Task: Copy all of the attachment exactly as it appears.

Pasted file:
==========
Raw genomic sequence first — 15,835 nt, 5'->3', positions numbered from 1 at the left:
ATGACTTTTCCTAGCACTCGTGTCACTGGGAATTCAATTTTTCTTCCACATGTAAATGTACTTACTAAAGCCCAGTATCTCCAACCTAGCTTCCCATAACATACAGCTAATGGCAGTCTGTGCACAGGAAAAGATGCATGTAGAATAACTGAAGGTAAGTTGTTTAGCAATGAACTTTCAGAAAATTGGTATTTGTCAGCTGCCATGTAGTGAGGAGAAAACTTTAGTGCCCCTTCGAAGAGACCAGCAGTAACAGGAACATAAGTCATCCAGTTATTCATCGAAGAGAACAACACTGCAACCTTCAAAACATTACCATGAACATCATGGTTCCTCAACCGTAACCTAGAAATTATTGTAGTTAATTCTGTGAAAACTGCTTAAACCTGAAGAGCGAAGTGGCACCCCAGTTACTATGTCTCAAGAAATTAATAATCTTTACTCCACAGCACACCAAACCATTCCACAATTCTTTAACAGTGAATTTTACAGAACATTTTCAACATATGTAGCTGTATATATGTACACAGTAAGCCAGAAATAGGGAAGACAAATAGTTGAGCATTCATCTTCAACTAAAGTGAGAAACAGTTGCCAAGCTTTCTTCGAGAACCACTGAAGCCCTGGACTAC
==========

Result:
Raw genomic sequence first — 15,835 nt, 5'->3', positions numbered from 1 at the left:
ATGACTTTTCCTAGCACTCGTGTCACTGGGAATTCAATTTTTCTTCCACATGTAAATGTACTTACTAAAGCCCAGTATCTCCAACCTAGCTTCCCATAACATACAGCTAATGGCAGTCTGTGCACAGGAAAAGATGCATGTAGAATAACTGAAGGTAAGTTGTTTAGCAATGAACTTTCAGAAAATTGGTATTTGTCAGCTGCCATGTAGTGAGGAGAAAACTTTAGTGCCCCTTCGAAGAGACCAGCAGTAACAGGAACATAAGTCATCCAGTTATTCATCGAAGAGAACAACACTGCAACCTTCAAAACATTACCATGAACATCATGGTTCCTCAACCGTAACCTAGAAATTATTGTAGTTAATTCTGTGAAAACTGCTTAAACCTGAAGAGCGAAGTGGCACCCCAGTTACTATGTCTCAAGAAATTAATAATCTTTACTCCACAGCACACCAAACCATTCCACAATTCTTTAACAGTGAATTTTACAGAACATTTTCAACATATGTAGCTGTATATATGTACACAGTAAGCCAGAAATAGGGAAGACAAATAGTTGAGCATTCATCTTCAACTAAAGTGAGAAACAGTTGCCAAGCTTTCTTCGAGAACCACTGAAGCCCTGGACTAC